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Smegma - Smell the Remains CD (album) cover

SMELL THE REMAINS

Smegma

 

RIO/Avant-Prog

3.05 | 2 ratings

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ClemofNazareth
Special Collaborator
Prog Folk Researcher
3 stars One of the only remaining active groups from the seventies Los Angeles Free Music Society scene, Smegma combines the experimentalism of Laurie Anderson, the unpredictability of Zappa, subtlety of Jello Biafra and overall grace of the most vile of punk bands to deliver a brand of music that certainly has to be acknowledged as innovative, though questionably progressive.

The ‘songs’ here, if they can be called that, consist of noise, special effects, spliced in segments of various taped recordings (both natural and man-made) and occasionally actual musical instruments to form themes and thoughts that are probably only coherent or understandable to the people who compiled them. Art of Noise made similar music in the eighties, although in their case the visuals were an integral part of the experience and the band managed to demonstrate at least nominally recognizable song structures and sporadic rhythms from time to time. Guapo are a more recent example, but in their case the instrumentation tends to overshadow the taped sounds and the band does seem to have some sense of cohesion to their themes. There’s little to none of any of that here though.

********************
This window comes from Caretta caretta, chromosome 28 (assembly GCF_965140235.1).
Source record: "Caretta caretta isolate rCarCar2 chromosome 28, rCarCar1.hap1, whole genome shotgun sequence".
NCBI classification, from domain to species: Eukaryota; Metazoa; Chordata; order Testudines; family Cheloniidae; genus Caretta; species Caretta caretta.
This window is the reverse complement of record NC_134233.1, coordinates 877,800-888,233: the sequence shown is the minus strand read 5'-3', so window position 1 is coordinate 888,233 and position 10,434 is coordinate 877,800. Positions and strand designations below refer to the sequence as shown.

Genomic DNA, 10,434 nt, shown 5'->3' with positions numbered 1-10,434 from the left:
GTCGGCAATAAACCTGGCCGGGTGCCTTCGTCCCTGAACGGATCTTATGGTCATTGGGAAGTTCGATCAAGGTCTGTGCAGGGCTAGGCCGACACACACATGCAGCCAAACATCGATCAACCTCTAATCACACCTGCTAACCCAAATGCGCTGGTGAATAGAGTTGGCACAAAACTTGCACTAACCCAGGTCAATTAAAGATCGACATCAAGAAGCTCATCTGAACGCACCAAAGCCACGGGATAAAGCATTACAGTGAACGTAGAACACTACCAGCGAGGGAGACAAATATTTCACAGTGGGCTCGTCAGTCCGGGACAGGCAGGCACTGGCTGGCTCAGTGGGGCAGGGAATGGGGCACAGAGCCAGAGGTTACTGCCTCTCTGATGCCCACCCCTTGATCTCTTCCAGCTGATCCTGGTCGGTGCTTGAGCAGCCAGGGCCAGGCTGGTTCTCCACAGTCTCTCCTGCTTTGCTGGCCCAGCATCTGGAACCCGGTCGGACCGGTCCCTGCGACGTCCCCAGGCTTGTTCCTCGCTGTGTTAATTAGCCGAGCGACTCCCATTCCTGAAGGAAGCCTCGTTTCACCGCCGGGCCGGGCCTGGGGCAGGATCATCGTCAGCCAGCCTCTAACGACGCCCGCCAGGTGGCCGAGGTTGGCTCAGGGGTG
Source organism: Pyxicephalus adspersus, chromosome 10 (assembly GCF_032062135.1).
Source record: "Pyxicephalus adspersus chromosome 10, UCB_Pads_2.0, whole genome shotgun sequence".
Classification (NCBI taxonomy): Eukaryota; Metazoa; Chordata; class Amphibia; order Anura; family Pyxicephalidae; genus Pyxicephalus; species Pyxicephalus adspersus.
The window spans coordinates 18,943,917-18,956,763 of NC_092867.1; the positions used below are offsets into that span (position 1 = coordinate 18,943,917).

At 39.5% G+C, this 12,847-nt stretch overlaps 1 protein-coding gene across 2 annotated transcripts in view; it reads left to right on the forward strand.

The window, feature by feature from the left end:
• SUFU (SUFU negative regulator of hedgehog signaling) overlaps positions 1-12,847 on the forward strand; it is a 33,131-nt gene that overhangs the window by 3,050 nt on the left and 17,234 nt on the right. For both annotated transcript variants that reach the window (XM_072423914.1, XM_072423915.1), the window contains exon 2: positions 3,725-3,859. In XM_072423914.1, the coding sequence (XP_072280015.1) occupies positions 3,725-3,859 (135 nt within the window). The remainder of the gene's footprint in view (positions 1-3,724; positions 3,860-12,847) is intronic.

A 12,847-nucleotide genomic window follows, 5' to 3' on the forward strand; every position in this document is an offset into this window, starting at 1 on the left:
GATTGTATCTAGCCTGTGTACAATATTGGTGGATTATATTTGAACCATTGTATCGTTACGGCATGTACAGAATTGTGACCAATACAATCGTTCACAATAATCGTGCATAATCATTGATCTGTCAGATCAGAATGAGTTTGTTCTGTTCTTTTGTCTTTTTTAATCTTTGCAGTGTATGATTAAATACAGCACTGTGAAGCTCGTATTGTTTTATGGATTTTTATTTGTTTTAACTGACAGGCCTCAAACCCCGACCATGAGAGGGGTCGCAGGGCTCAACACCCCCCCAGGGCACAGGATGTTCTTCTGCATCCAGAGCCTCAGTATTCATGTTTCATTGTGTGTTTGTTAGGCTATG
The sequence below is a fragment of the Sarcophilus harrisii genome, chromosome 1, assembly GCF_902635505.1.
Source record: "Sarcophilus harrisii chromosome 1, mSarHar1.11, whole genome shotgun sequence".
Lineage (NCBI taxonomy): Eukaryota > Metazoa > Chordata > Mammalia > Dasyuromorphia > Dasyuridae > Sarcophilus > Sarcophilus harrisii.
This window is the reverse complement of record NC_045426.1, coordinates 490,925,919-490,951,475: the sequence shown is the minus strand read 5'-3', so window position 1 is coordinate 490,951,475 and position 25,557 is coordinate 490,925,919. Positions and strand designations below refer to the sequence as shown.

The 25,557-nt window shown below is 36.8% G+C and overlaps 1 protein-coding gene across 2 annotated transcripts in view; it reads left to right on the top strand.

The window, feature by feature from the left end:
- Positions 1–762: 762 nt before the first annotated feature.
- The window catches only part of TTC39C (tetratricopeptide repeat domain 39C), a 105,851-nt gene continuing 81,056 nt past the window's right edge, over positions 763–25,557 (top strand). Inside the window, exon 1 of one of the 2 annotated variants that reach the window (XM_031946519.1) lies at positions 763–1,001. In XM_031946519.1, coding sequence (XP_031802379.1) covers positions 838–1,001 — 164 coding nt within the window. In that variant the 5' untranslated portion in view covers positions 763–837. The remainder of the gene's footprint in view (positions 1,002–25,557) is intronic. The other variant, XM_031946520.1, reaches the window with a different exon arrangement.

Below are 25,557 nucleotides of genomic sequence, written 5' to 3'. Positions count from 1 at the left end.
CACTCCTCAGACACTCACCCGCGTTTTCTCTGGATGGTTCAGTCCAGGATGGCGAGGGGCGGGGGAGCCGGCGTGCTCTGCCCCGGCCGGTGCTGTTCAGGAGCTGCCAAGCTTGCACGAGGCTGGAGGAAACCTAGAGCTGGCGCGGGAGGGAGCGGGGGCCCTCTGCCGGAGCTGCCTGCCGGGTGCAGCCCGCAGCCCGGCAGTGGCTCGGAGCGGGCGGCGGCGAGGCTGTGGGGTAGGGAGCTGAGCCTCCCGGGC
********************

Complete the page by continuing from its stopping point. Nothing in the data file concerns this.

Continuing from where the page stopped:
Members of the group all present themselves under pseudonyms, so who knows who they really are. Just for fun try imagining three U.S. Supreme Court justices, Nelson Mandela, that nerdy kid who pushed the film projector cart back in your middle school, and the janitor at your local hardware store performing under the names of Amazon Bambi, Baby J, Cheez- it-Ritz, Dr. Id, Ju Suk Reet Meet and White Mohamed; frankly I think that’s the point of this music anyway, to have a little fun and use your imagination.

Despite the disgusting band name and borderline offensive title, the music (using that term loosely) is moderately interesting, but it will not appeal to many folks and is unlikely to win the group any converts who aren’t already into noise-constructed avant-garde. From the drone of “Beauty School” to the heavily-mixed voice tracks and dissonant horns of “Can't Look Straight” to the Gun Club-like punk of “Credo Quia Absurdum Est - Hot Beeshead Hit the Wax”, this stuff is only for the more open-minded of progressive music enthusiasts. For that reason I can’t say as I recommend it to anyone in particular, and haven’t a clue what to rate the album. I guess I’ll go with three stars just because the band is innovative if highly unconventional, and for that they probably deserve just a little more than a ‘collectors only’ label. Good luck, and if you are completely turned-off don’t blame me!

peace

ClemofNazareth | 3/5 |

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